Farwell to Nova Scotia

I went to Nova Scotia last weekend, for three days.  Kind of a quick tour, yes – I really wish I had had a bit more time, maybe two days. 

We spent the first down on the coast.  We drove down to Peggy’s Cove in drizzly, overcast weather.  It’s still a pretty spot, even in the rain.  We wandered around the rocks and lighthouse, popped into the small tourist shops, and had a snack at the Sou’Wester Restaurant.  In better weather, I think we would have spent a bit more time.  As it is, we only spent a few hours there, before hitting the road again to see the Swissair 111 Memorial.

Swissair flight 111 went down in September of 1998 off the coast of Nova Scotia.  There are two memorials – one located just outside Peggy’s Cove, and the other located near Bayswater.

After taking a somber moment at the memorial, we headed on down the 103 to Lununberg.

 However, before we visited the town proper, we stopped off at the Lunenburg County Winery, located just north of Lunenburg. They make mostly fruit wines – blueberry, cranberry, elderberry, rhubarb, but offer a few grape wines as well.  The staff is friendly and chatty, and offer tastings of their many wines.  This is definitely an off-the-beaten track site, and when we went there were no tours offered, but perhaps they do in high season.
After the winery, we headed on down to Lunenburg to visit the city, and grab some dinner.  After parking, we took a slow stroll around the city, hitting the waterfront first, where there are horse-drawn carriages waiting to take you on a ride through the picturesque city.  We continued on down Montague street, and found ourselves in front of Ironworks Distillery.
What’s one to do after visiting a winergy?  Of course we had to go in, and sample their products (made from Nova Scotia ingrediants.)  We tried an apple vodka, a kiwi liqueur, rum, and an apple brandy.  

After the tasting at the distillery, we thought it would be a good idea to have some food.  We wandered back down to the waterfront, and into “The Grand Banker”.  An excellent restaurant, if a little chilly.  A/C not withstanding, the food was fantastic – we ended up sharing brushetta as a starter, then a salad with chicken, dried cranberries, almonds and a raspberry vinagrette, and a steak sandwhich. 

After that it was back to Halifax, to relax in a pub before calling it a night at our hotel, The Four Points by Sheraton.

In Halifax we hit several differnt pubs over the weekend.  I think our favourite was the Economy Shoe Shop, a funky little pub with an excellent patio (great for people watching.)  Inside seems to sprawl, with rooms in many directtions.  Good food, good beer, good atmosphere.  We also went to Maxwell’s Plum.  They have a wide selection of beer, but service was a little slow when we went.  Of course, it was also packed – it seems to be a local favourite.  The patio is small, but provides a good place to people watch.  The interior is spaceish, but it feels intimate.  We also went to a small micro-brewery, The Rogues Roost.  It felt a bit more clinical – it didn’t have a typical pub, dark interior.  The staff was more than welcoming, however, which made the atmosphere a bit better.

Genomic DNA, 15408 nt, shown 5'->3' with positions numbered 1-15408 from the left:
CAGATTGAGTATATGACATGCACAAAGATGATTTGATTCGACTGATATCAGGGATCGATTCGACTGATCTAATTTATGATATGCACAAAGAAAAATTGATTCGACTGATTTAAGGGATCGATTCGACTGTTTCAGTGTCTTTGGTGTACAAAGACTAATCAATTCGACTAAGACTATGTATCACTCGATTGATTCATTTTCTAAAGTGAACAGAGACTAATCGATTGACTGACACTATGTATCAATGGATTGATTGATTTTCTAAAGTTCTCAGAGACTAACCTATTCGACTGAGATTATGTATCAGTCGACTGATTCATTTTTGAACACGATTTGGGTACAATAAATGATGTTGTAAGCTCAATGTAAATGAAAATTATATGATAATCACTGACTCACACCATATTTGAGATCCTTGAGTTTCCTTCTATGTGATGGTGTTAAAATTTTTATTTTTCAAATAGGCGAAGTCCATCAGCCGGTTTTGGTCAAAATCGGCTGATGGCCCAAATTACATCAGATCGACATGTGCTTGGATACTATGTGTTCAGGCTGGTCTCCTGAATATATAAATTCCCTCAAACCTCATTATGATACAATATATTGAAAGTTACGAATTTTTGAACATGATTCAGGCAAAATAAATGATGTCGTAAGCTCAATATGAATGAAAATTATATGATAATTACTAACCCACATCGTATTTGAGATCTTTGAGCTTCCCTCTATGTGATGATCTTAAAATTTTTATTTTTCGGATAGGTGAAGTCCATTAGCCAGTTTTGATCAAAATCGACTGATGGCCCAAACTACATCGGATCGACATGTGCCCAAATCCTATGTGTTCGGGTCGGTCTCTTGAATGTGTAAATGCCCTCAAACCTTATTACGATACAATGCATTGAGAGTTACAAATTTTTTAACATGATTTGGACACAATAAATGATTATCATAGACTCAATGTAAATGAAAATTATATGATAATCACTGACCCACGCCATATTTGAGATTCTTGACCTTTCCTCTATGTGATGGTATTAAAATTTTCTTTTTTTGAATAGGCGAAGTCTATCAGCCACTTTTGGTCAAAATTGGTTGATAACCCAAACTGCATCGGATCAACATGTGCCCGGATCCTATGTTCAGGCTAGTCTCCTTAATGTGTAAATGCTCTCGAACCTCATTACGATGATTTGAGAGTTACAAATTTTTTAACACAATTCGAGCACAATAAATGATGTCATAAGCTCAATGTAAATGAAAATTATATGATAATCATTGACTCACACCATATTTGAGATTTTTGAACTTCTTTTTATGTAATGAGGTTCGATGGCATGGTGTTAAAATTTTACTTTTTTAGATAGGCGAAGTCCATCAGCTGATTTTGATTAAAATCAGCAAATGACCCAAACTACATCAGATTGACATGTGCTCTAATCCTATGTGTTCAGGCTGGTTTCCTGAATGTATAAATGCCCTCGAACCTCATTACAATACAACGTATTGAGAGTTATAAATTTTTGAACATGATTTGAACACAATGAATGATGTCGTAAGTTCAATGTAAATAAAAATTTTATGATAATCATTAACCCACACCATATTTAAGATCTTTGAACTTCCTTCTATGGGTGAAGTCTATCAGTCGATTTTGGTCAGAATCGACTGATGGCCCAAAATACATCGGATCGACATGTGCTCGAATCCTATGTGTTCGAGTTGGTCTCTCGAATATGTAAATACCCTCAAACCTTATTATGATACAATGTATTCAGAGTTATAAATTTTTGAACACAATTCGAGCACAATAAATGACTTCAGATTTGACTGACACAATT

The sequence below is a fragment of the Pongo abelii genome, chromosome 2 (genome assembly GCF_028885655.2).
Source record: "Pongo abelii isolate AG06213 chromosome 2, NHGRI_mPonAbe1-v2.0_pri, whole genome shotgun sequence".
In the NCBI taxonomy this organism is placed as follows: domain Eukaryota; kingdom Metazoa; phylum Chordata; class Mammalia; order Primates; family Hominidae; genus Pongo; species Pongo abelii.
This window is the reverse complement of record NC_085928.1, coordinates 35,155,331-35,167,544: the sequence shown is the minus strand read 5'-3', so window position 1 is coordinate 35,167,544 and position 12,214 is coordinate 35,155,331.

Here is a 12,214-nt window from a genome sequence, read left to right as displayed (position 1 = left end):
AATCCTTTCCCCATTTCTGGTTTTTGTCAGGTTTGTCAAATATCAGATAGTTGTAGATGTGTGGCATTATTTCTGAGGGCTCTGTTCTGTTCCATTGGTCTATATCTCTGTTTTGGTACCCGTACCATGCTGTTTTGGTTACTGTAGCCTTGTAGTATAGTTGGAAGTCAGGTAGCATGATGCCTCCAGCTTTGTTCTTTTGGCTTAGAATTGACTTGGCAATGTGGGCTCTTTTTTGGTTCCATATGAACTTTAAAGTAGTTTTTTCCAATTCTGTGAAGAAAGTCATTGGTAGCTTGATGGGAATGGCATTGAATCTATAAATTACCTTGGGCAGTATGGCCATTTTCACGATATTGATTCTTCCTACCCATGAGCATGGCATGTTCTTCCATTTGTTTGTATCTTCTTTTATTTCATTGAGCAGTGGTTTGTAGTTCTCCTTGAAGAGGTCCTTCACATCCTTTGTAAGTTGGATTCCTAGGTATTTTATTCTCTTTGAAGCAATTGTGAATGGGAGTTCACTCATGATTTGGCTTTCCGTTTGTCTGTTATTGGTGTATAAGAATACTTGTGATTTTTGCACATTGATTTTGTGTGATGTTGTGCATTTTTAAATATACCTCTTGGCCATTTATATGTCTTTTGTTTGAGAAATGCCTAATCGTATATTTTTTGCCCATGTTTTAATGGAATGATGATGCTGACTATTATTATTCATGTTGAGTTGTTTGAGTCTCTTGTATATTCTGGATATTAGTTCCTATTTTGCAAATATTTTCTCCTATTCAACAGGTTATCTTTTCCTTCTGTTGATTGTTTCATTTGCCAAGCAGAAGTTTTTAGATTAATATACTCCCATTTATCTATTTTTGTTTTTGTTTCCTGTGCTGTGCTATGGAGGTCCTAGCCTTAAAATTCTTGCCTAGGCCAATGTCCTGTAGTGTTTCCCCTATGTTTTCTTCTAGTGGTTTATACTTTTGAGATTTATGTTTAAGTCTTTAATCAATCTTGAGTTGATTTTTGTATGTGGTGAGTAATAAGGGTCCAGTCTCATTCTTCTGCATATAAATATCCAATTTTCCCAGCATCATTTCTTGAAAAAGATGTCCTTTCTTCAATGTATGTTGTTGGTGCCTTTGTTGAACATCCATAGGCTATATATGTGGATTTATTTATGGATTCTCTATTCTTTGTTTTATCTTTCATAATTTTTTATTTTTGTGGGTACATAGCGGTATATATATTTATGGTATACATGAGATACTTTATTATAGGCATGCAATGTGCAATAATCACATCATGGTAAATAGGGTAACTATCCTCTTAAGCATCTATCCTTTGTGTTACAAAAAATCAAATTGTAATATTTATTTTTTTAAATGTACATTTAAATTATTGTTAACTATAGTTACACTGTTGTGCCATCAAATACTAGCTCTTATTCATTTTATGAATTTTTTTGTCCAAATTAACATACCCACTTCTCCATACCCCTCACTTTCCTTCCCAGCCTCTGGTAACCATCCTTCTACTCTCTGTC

In Halfiax we also played tourists.  We visited the Citadel overlooking downtown Halifax, just in time to see them fire the noon-time gun.  It’s not as loud as one would think, but it does reverberate through you.  There isn’t as much to do at the Citadel as I would have liked.  There are two museums, which your admission fee at the gate covers, and a small tourist shop.

 After wandering around the Citadel, and listening to the piper and drummer, we headed back down into the city to visit the Alexander Keith’s brewery.
The brewery tour is…interesting.  I think they really should warn people before they buy their tickets.  Having done the tour before, we both knew what we were getting into.  It’s an historical tour – actors wear period costumes, and talk about the founding and first years of the brewery.  There is no modern component, it’s a tour through the history of the brewery, rather than the brewery itself.  At the end of the tour, the actors pour drinks, then sing a few songs, before ushering us back into the 21st century.

After that it was dinner at small Thai restaurant, Gingergrass, at Morris and Berrington streets.  Excellent food – we had a “group dinner for two” that gave us a chicken satay skewer and spring roll as a starter, followed by hot and sour soup.  Our main meal was chicken in a red curry sauce, and a spicy beef satay.  After that, dessert was served – our choice of ice cream (coconut and chocolate) and fried bananas.  The restaurant is really small, and food is slow to arrive, but well worth it.  Little did we know that they closed at 9 pm, at 10 we were just getting to dessert!  But not once did the staff rush us, or make us feel unwelcome.  It’s definitely worth a visit!

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